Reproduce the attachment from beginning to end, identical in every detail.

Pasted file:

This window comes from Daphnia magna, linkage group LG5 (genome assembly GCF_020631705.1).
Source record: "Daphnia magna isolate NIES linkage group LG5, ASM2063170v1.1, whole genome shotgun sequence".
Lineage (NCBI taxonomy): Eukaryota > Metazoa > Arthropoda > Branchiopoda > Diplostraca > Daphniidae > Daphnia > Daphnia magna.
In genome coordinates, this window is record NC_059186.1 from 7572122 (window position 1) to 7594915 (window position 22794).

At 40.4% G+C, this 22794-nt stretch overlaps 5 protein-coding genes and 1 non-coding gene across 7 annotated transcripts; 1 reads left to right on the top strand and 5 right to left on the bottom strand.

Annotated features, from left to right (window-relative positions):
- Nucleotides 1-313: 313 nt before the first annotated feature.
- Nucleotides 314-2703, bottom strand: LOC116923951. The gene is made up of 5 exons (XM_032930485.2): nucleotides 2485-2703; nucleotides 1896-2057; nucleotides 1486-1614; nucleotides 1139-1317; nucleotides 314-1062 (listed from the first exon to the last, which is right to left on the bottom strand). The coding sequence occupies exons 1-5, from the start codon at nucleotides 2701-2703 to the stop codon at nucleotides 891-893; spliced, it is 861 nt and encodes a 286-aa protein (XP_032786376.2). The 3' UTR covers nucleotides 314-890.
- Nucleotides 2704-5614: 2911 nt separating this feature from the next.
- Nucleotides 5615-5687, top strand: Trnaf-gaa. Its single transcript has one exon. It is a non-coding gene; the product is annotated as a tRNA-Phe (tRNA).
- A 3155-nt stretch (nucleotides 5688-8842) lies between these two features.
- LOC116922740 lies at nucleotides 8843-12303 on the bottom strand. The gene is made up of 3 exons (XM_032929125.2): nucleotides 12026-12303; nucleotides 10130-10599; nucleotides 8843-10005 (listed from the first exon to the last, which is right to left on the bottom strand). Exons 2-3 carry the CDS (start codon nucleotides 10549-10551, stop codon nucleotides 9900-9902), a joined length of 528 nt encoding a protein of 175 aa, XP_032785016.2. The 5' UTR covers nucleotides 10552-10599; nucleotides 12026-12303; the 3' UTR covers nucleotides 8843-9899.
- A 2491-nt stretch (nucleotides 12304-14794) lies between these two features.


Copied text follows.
This window comes from Daphnia magna, linkage group LG5 (genome assembly GCF_020631705.1).
Source record: "Daphnia magna isolate NIES linkage group LG5, ASM2063170v1.1, whole genome shotgun sequence".
Lineage (NCBI taxonomy): Eukaryota > Metazoa > Arthropoda > Branchiopoda > Diplostraca > Daphniidae > Daphnia > Daphnia magna.
In genome coordinates, this window is record NC_059186.1 from 7572122 (window position 1) to 7594915 (window position 22794).

At 40.4% G+C, this 22794-nt stretch overlaps 5 protein-coding genes and 1 non-coding gene across 7 annotated transcripts; 1 reads left to right on the top strand and 5 right to left on the bottom strand.

Annotated features, from left to right (window-relative positions):
- Nucleotides 1-313: 313 nt before the first annotated feature.
- Nucleotides 314-2703, bottom strand: LOC116923951. The gene is made up of 5 exons (XM_032930485.2): nucleotides 2485-2703; nucleotides 1896-2057; nucleotides 1486-1614; nucleotides 1139-1317; nucleotides 314-1062 (listed from the first exon to the last, which is right to left on the bottom strand). The coding sequence occupies exons 1-5, from the start codon at nucleotides 2701-2703 to the stop codon at nucleotides 891-893; spliced, it is 861 nt and encodes a 286-aa protein (XP_032786376.2). The 3' UTR covers nucleotides 314-890.
- Nucleotides 2704-5614: 2911 nt separating this feature from the next.
- Nucleotides 5615-5687, top strand: Trnaf-gaa. Its single transcript has one exon. It is a non-coding gene; the product is annotated as a tRNA-Phe (tRNA).
- A 3155-nt stretch (nucleotides 5688-8842) lies between these two features.
- LOC116922740 lies at nucleotides 8843-12303 on the bottom strand. The gene is made up of 3 exons (XM_032929125.2): nucleotides 12026-12303; nucleotides 10130-10599; nucleotides 8843-10005 (listed from the first exon to the last, which is right to left on the bottom strand). Exons 2-3 carry the CDS (start codon nucleotides 10549-10551, stop codon nucleotides 9900-9902), a joined length of 528 nt encoding a protein of 175 aa, XP_032785016.2. The 5' UTR covers nucleotides 10552-10599; nucleotides 12026-12303; the 3' UTR covers nucleotides 8843-9899.
- A 2491-nt stretch (nucleotides 12304-14794) lies between these two features.